Although much is already known about the SARS-CoV-2 coronavirus which causes Covid-19 disease, one of the remaining challenges is to clarify its origin. There have been so many rumours and hypotheses that the general public has reason to be confused: did the outbreak occur in a market in Wuhan or elsewhere? Is the virus really new? Did it jump to humans from bats or pangolins? Did it escape from a laboratory? Even more intriguing, could it be a biological weapon created by China, or by the US against China?
It is important to keep in mind what science can and cannot prove. Even if all the scientific evidence points to the virus being a mere product of nature, there is no way to disprove that it was deliberately constructed to appear natural. Experts point out that the logic of conspiracy theories is based on the fact that they are, in themselves, irrefutable. Thus, it is impossible to disprove with evidence that SARS-CoV-2 is a natural virus that has escaped from a laboratory. The only antidote to these ideas is rational thought—the burden of proof lies with those who defend such suppositions.
The conspiracy theories surrounding the coronavirus revolve around a study from 2015. A team of researchers led by the University of North Carolina published in Nature Medicine the modification of a coronavirus of the Severe Acute Respiratory Syndrome (SARS) adapted to mice whose Spike (S) protein, the key the virus uses to infect cells, had been replaced by its equivalent from a Chinese bat coronavirus called SHC014. The resulting chimeric virus had pathogenic potential for humans, which is why the study received serious criticism. The project involved scientists from the Wuhan Institute of Virology, one of two centres in Wuhan working with bat coronaviruses.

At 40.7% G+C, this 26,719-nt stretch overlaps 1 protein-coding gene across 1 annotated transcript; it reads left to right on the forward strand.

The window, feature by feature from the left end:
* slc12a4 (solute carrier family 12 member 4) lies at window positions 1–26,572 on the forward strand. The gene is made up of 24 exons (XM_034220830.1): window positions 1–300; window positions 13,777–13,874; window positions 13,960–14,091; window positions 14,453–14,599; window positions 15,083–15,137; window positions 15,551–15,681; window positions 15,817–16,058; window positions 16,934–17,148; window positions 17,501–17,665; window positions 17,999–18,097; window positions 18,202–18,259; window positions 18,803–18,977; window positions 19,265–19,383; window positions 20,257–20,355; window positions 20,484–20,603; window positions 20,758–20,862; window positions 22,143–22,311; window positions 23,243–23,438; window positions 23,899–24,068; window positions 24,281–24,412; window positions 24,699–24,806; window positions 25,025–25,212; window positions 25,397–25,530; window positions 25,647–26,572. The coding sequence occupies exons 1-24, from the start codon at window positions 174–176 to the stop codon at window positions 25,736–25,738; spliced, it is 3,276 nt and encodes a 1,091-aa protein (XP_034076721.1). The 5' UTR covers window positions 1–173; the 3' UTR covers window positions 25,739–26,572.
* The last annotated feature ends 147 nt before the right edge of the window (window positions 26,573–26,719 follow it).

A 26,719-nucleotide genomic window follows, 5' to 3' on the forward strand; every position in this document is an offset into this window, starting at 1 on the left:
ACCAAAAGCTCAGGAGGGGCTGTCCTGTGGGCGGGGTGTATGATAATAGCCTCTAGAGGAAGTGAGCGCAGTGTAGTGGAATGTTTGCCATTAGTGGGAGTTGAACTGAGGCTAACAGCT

Epidemiological and genetic data of the virus
In addition, in February 2020, a brief, purely speculative article appeared —not a study, as has sometimes been implied— in which two Chinese researchers ventured into the possible origin of the SARS-CoV-2 virus being a laboratory in Wuhan. The rumours escalated into yet another source of US-China rivalry. While President Donald Trump insists on referring to the coronavirus as the “Chinese virus,” other political figures in the United States have encouraged the rumour about the creation of the pathogen in a laboratory. In turn, officials in the Asian giant have counterattacked by accusing the US of having created and released the virus in Wuhan.
But to date, there is absolutely no proof of any of this. The scientific community, the only source that provides solid and verifiable evidence, has left it up to the pathogen itself to tell its story through its epidemiological and genetic data. With regard to the former, it has not yet been possible to confirm whether the outbreak occurred in the Huanan seafood market in Wuhan or whether it was amplified there after appearing elsewhere.
But if there are still doubts about the where, there does not seem to be any about the when, thanks to the genetic data. The comparison of the viral genomes obtained over time serves as a molecular clock to determine the approximate time at which the pathogen appeared. These studies have placed the first infection between mid-November and early December 2019, in line with the Chinese government’s estimate that the first infected person contracted the virus on 17 November in Hubei Province. “Our data effectively rule out the scenario that the virus circulated in humans for a long time before that,” said the head of one such study, Tanja Stadler of the Zurich Federal Institute of Technology in Basel, Switzerland.